TAMs are potential targets for combination therapy in cancer treatment [75]. As we move forward, comprehension of the role of stromal cells in OSCC progression, suggest that therapies that only target TAMs may be possible, leading to an imbalance in tumour growth and invasiveness [75, 76]. However, despite its conceivable relevance, essentially mostly from positive clinical implications, the research in this field is incipient among cancer researchers. Recently a few studies have proposed targeting TAMs pathways to block cancer development [77, 78]. Signalling pathways such as the NF-κB and cytokines released in the tumour microenvironment through OSCC cells and TAMs interactions are attractive targets [79]. Inhibitors of cytokines involved in tumour signalling present potential for use to combat cancer, specially those implicated in promoting a malignancy cycle between OSCC cells and TAMs. Considering that chirurgical approaches are gold standard procedures for OSCC treatment, chemical interventions would be considered of lesser importance. However, it is relevant to underscore that during the last 30 years the disease-free survival and overall survival rates of OSCC patients have remained unchanged, perhaps due to limited care access or professional failures in performing early diagnoses, which is of the utmost relevance for prognosis. For these cases in particular, new therapeutic options are urgently needed.

Conclusions

Impaired tumour-preventive responses in OSCC are promoted by malignant cells and by soluble factors of the microenvironment that attract and polarize macrophages to a tumour-promoting state. Besides, macrophages reinforce the loop that promotes cancer growth and metastasis. This link between inflammation and cancer regulate OSCC progression and signalling pathways that provide a cross-talk between cancer cells and TAMs should be taken into consideration as valuable antineoplastic targets.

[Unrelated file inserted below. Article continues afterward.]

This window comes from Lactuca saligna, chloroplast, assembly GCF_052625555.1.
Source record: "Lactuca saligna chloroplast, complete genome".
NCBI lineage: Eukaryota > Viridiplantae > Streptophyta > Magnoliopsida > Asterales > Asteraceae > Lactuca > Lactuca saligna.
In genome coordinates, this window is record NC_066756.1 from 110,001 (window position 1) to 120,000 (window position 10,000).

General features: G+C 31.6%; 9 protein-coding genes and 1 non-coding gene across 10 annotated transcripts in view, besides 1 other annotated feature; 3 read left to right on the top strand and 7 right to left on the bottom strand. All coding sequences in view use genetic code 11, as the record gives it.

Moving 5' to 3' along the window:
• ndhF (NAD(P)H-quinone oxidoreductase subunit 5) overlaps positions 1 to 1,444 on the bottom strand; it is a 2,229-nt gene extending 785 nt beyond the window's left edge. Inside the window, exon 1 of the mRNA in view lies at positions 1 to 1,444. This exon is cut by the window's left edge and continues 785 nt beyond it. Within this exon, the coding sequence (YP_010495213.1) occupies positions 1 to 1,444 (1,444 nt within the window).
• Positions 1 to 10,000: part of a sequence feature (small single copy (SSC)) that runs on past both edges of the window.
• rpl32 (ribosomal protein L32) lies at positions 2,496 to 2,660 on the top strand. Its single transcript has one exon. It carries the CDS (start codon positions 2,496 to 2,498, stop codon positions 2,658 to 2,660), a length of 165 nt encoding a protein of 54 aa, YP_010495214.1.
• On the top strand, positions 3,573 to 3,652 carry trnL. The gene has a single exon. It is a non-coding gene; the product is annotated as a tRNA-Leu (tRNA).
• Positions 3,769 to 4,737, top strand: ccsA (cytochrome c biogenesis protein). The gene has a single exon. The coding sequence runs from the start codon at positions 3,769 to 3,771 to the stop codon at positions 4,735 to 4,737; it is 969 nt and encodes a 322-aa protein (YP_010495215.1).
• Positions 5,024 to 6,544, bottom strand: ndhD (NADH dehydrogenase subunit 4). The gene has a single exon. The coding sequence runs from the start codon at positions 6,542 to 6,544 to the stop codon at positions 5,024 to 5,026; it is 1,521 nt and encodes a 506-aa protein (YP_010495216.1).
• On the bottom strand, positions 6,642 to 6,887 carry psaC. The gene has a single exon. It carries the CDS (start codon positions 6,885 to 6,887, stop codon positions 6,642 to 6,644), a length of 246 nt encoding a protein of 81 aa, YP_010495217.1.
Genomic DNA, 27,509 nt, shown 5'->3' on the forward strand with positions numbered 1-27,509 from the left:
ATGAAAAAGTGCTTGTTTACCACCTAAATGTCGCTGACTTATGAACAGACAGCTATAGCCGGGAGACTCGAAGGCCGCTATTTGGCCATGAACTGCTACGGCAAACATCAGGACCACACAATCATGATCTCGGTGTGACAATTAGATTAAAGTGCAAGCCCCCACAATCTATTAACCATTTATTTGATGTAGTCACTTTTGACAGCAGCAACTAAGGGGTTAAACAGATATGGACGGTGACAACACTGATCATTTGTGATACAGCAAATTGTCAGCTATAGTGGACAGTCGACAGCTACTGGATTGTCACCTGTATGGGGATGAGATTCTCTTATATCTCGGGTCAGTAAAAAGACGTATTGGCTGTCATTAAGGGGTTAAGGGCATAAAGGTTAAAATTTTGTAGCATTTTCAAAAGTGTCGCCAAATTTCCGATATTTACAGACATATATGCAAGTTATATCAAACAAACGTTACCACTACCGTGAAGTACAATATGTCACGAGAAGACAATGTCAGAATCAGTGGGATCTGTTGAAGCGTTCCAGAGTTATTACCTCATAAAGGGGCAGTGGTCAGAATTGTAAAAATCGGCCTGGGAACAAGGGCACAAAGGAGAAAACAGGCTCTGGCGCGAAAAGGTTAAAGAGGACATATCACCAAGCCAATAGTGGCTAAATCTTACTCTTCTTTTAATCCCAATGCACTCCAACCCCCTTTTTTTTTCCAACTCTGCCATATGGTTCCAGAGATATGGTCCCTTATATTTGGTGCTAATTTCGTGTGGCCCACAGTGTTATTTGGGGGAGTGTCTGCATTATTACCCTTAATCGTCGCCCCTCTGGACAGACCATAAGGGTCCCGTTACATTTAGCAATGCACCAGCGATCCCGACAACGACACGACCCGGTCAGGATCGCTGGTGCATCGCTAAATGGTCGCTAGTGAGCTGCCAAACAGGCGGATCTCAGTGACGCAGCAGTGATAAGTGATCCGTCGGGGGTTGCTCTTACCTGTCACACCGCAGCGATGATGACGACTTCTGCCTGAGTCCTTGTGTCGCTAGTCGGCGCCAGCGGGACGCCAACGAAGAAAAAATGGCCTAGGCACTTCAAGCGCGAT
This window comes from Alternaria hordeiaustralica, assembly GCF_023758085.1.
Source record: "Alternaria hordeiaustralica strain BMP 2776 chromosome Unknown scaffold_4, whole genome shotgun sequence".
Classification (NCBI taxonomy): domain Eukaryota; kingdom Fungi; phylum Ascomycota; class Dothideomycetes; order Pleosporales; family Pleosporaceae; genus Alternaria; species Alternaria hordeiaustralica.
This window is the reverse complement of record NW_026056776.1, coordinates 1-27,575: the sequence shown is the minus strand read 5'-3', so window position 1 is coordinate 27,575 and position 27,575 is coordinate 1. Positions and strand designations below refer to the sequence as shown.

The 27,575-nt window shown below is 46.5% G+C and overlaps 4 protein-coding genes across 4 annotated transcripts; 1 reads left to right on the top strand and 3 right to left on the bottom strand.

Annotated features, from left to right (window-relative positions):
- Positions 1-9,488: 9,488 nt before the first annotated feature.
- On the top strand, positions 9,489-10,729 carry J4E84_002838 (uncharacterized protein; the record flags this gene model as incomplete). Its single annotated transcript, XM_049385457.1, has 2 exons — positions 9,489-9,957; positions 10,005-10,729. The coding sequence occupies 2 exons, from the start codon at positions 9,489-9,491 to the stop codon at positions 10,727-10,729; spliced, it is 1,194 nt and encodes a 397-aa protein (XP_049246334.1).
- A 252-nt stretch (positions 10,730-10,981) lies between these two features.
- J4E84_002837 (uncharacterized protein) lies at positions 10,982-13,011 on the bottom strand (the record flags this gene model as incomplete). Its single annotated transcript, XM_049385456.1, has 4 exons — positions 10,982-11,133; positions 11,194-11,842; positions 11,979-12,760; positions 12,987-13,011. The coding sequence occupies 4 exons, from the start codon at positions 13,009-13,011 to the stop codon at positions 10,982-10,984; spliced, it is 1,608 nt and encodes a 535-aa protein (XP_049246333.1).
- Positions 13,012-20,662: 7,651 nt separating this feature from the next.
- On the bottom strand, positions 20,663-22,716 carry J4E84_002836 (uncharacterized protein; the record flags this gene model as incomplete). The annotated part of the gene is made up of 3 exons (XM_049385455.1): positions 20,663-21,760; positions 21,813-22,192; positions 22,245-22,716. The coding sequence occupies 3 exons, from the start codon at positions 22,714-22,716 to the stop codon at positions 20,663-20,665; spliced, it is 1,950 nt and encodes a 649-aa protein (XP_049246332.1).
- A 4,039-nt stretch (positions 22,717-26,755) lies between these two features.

Abbreviations

Akt: 

Protein kinase B

AMD3100: 

1,1′-[1,4-phenylenebis(methylene)]bis-1,4,8,11-tetraazacyclotetradecane octahydrochloride

Axl: 

Axl receptor tyrosine kinase

CaMK II: 

Ca(2+)/calmodulin-dependent kinase II

CB2: 

Cannabinoid receptor 2

CCL: 

Chemokine C-C motif ligand

CXCR: 

C-X-C motif chemokine receptors

EBV: 

Epstein-Barr virus

EGFR: 

Endothelial growth factor receptor

EMT: 

Epithelial-mesenchymal transition

ERK: 

Extracellular signal regulated MAP kinase

Gas-6: 

Growth arrest specific gene-6

GM-CSF: 

Granulocyte macrophage colony stimulating factor

HPV: 

Human papilloma virus

IKKβ: 

I-kappaB kinase beta

IL: 

Interleukin

IL-1R: 

Interleukin-1 receptor

INF-\( \gamma \)

Interferon-gamma

MAPK: 

Mitogen activated protein kinases

MMP: 

Matrix metalloproteinase

MyD88: 

Myeloid differentiation primary response gene 88

nAChR: 

Nicotine acetylcholine receptor

NF-κB: 

Nuclear factor kappa B

OSCC: 

Oral squamous cell carcinoma

PI3K: 

Phosphatidylinositol 3-kinase

S1P: 

Sphingosine-1-phosphate

SDF-1α: 

Stromal cell derived factor-1 alpha

SOCS3: 

Suppressor of cytokine signalling 3

STAT: 

Signal transducer and activator of transcription

TAMs: 

Tumour-associated macrophages

TGF-β1: